Will you give up the copyrights...


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Leongfm

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Feb 12, 2003
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#1
to your photos to enter photo competitions?

Some of the local organizers of photo competitions seem to have no respect for photographers. When you enter these so-call photo competitions you automatically give up the copyrights of your photos and, to add insult to injury, you also have to agree to indemnfy the organizers for all potential damages caused by your photos. In another words, the organizers reap all the benefits (getting large number of free photos in return for offering some misearable prizes which usually are sponsored by some eager vendors interested to promote their brands/ware) while the photographers bear all the risks.

There is a recent thread on this topic about submitting photos to the Straits Times Interactive Photolog website. See link.

Unfortunately, this kind of practice seems to be common in Singapore. I went to the photo competition section of the Photographic Society of Singapore webpage ( link ). I look at the terms and condiditons of some of these competitions ("Moments and Memories", "Singapore Botanical Gardens Photo Competition", "Full of Health, Full of Life", etc) and was appalled to find them have the above onerous and high-handed terms and conditions. This is really disturbing as these competitions are supported/co-organised by PSS which is supposed to promote the local photography scene and uphold the interests of photographers. I think this is very sad.

So the next time you come across any photo competitions, please read the terms and conditions carefully before you submit your photos. You may give away your copyrights.
 

yqt

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Sep 8, 2004
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#6
Leongfm said:
of your photos to enter photo competitions?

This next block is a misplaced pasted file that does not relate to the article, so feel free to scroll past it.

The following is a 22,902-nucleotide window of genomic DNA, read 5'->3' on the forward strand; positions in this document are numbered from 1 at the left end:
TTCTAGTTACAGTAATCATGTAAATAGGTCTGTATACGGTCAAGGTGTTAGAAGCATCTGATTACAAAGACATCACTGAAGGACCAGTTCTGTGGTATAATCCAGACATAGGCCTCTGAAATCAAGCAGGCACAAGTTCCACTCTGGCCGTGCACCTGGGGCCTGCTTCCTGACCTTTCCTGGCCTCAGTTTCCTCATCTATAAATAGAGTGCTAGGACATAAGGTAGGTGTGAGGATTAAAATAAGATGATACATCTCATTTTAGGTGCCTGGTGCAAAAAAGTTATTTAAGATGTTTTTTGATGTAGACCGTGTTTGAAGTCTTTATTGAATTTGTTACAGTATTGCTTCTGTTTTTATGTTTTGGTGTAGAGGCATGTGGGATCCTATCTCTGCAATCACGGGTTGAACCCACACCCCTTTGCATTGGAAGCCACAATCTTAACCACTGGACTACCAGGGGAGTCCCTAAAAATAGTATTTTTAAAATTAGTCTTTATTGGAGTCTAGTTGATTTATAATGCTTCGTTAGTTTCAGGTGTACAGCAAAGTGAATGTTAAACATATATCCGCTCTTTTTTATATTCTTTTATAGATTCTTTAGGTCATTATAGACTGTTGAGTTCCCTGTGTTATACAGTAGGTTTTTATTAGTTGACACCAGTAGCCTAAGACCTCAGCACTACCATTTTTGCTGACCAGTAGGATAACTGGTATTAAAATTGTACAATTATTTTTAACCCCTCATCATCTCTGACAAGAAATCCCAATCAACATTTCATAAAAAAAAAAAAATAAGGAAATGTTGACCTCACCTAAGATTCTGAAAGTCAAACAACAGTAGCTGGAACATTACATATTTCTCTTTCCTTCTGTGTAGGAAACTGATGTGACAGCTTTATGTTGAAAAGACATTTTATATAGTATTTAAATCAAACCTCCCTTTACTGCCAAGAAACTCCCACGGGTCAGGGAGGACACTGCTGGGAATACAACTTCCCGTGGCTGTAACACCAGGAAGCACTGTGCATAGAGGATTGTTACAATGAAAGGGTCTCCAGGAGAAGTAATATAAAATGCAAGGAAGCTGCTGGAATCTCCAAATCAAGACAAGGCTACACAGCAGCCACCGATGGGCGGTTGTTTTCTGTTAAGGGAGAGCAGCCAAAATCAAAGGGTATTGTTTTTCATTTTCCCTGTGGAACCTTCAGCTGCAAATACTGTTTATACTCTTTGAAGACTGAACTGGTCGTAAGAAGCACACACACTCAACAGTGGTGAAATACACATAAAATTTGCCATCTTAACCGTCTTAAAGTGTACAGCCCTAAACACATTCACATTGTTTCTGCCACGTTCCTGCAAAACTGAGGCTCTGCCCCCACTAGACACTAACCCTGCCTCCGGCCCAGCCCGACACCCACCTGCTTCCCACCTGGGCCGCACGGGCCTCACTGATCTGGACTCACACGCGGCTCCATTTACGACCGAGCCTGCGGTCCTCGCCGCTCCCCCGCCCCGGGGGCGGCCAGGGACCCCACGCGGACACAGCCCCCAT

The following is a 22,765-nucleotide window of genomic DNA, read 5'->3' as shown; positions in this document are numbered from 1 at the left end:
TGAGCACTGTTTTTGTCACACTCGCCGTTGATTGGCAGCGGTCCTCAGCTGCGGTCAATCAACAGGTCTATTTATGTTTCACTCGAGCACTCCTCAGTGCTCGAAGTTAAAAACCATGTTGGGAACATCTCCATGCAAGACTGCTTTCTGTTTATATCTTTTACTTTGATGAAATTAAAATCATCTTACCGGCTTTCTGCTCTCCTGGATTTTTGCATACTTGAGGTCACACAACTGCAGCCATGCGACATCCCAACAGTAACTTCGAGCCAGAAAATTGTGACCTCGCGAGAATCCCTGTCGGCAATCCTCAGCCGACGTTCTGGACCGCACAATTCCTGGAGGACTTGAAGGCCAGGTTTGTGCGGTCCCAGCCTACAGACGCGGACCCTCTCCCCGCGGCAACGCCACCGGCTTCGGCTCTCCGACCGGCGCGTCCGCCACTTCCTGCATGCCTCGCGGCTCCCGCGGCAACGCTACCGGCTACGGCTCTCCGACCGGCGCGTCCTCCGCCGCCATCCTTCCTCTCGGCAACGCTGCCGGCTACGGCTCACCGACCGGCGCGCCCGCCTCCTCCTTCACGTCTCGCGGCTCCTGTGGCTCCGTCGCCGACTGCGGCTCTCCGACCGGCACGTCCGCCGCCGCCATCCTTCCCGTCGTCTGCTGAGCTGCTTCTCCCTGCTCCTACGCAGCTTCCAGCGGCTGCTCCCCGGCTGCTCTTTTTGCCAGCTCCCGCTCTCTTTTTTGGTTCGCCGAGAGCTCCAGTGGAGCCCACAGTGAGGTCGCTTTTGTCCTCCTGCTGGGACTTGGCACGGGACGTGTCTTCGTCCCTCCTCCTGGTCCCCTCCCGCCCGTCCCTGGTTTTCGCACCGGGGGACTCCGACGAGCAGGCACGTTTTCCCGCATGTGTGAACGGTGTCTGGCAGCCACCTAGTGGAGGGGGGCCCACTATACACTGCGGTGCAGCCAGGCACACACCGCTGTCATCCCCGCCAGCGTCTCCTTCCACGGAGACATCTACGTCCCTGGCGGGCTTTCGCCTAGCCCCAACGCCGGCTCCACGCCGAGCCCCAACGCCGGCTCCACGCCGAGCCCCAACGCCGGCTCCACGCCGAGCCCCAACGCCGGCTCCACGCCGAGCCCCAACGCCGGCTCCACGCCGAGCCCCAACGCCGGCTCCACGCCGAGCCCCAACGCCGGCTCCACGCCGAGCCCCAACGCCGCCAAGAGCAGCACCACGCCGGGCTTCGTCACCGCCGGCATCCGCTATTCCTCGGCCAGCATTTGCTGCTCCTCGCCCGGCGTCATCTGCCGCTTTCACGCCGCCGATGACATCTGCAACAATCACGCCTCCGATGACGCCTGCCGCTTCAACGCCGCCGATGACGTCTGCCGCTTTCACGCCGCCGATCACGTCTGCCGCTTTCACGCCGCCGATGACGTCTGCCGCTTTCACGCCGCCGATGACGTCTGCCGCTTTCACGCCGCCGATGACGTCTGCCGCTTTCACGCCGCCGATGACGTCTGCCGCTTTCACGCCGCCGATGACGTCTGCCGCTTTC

This is really disturbing as these competitions are supported/co-organised by PSS which is supposed to promote the local photography scene and uphold the interests of photographers. I think this is very sad.

So the next time you come across any photo competitions, please read the terms and conditions carefully before you submit your photos. You may give away your copyrights.
As an org. of photographers for photographers, it is indeed sad that they're not helping to fight for copyright for the photographers. The least they could do is to help the photographer retain his/her copyrights and let the sponsers have limited copyright to use the winning images. As it is now, so long as you sent in an image, you lose your copyright even if you don't win anything.

Anyone here form PSS wish to comment?
 

Kit

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Jan 19, 2002
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#7
One you take a picture, click the camera twice:). Should you need to sell the copyright away, there's always a backup(works for landscapes and architectural works) and no, I don't sell copyrights for peanuts.
 

Zplus

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Mar 16, 2002
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#8
Belle&Sebastain said:
you really like the 'vest' right? :lovegrin:
:sweat: Yes... its the best thing since sliced bread... hahaha!
Mainly coz I wanted a domke but it was too ex. Think that is the only contest I bothered to participate and din care much about the copyright.

A bit low down..... but I just think competitions are just so subjective. :angel:
 

denniskee

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Oct 26, 2003
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I dont get it, what is the use of taking exact same shot (split seconds apart) when you have sign away your copy right.

Unless that split seconds will be considered as a totally different photos legally, else you still cant sell it, though you can still keep it for personal viewing pleasure.

I am right or wrong? Pls advice me. Thanks.